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Natural Killer Cell Evasion Is Essential for Infection by Rhesus Cytomegalovirus. PLoS Pathog 2016 Aug;12(8):e1005868

Date

09/01/2016

Pubmed ID

27580123

Pubmed Central ID

PMC5006984

DOI

10.1371/journal.ppat.1005868

Scopus ID

2-s2.0-84984830187 (requires institutional sign-in at Scopus site)   28 Citations

Abstract

The natural killer cell receptor NKG2D activates NK cells by engaging one of several ligands (NKG2DLs) belonging to either the MIC or ULBP families. Human cytomegalovirus (HCMV) UL16 and UL142 counteract this activation by retaining NKG2DLs and US18 and US20 act via lysomal degradation but the importance of NK cell evasion for infection is unknown. Since NKG2DLs are highly conserved in rhesus macaques, we characterized how NKG2DL interception by rhesus cytomegalovirus (RhCMV) impacts infection in vivo. Interestingly, RhCMV lacks homologs of UL16 and UL142 but instead employs Rh159, the homolog of UL148, to prevent NKG2DL surface expression. Rh159 resides in the endoplasmic reticulum and retains several NKG2DLs whereas UL148 does not interfere with NKG2DL expression. Deletion of Rh159 releases human and rhesus MIC proteins, but not ULBPs, from retention while increasing NK cell stimulation by infected cells. Importantly, RhCMV lacking Rh159 cannot infect CMV-naïve animals unless CD8+ cells, including NK cells, are depleted. However, infection can be rescued by replacing Rh159 with HCMV UL16 suggesting that Rh159 and UL16 perform similar functions in vivo. We therefore conclude that cytomegaloviral interference with NK cell activation is essential to establish but not to maintain chronic infection.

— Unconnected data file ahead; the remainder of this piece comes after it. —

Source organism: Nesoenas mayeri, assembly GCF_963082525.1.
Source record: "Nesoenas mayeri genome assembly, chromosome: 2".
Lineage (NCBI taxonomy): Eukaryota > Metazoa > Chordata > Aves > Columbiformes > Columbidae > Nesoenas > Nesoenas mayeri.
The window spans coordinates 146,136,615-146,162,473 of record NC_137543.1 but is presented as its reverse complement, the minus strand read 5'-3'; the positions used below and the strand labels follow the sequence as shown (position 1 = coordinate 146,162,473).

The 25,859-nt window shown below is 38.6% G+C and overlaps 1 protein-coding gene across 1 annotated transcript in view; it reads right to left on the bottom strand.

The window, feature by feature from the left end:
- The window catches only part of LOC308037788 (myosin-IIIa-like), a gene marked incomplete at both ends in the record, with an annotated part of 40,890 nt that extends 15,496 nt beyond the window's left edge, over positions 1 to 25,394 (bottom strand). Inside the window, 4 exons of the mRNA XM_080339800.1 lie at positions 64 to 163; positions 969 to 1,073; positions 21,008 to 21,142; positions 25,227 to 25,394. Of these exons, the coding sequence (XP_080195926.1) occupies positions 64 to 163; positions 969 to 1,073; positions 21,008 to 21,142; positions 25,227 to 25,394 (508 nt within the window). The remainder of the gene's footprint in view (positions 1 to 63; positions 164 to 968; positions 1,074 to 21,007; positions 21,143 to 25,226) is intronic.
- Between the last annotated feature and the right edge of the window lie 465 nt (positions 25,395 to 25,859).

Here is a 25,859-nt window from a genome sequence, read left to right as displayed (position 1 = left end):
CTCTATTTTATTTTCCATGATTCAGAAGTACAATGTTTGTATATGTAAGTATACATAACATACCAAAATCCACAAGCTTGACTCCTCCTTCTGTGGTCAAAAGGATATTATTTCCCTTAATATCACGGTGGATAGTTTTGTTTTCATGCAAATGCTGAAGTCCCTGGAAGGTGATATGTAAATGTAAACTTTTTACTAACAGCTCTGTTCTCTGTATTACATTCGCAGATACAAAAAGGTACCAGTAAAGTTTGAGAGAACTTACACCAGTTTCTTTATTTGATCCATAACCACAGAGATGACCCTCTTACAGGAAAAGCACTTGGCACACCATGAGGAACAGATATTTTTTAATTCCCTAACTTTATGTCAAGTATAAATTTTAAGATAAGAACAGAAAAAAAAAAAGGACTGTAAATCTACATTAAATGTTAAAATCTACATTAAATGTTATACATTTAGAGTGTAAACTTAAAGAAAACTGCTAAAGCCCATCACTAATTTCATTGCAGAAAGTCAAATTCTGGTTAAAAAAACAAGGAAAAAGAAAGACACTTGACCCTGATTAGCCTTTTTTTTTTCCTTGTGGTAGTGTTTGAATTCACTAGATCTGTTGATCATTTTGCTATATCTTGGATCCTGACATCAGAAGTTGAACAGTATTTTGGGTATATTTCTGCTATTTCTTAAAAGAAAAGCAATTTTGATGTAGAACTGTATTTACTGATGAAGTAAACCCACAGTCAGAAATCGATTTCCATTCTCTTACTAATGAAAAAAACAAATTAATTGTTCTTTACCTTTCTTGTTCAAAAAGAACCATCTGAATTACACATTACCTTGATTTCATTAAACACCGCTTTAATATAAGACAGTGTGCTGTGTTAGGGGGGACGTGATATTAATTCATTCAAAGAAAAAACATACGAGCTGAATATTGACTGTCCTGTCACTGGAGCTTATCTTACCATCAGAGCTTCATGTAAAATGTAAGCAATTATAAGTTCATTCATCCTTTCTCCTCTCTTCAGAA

Author List

Sturgill ER, Malouli D, Hansen SG, Burwitz BJ, Seo S, Schneider CL, Womack JL, Verweij MC, Ventura AB, Bhusari A, Jeffries KM, Legasse AW, Axthelm MK, Hudson AW, Sacha JB, Picker LJ, Früh K

Author

Amy W. Hudson PhD Professor in the Microbiology and Immunology department at Medical College of Wisconsin




MESH terms used to index this publication - Major topics in bold

Animals
Cytomegalovirus
Cytomegalovirus Infections
Humans
Immune Evasion
K562 Cells
Killer Cells, Natural
Lymphocyte Activation
Macaca fascicularis
Membrane Glycoproteins
NK Cell Lectin-Like Receptor Subfamily K
Viral Proteins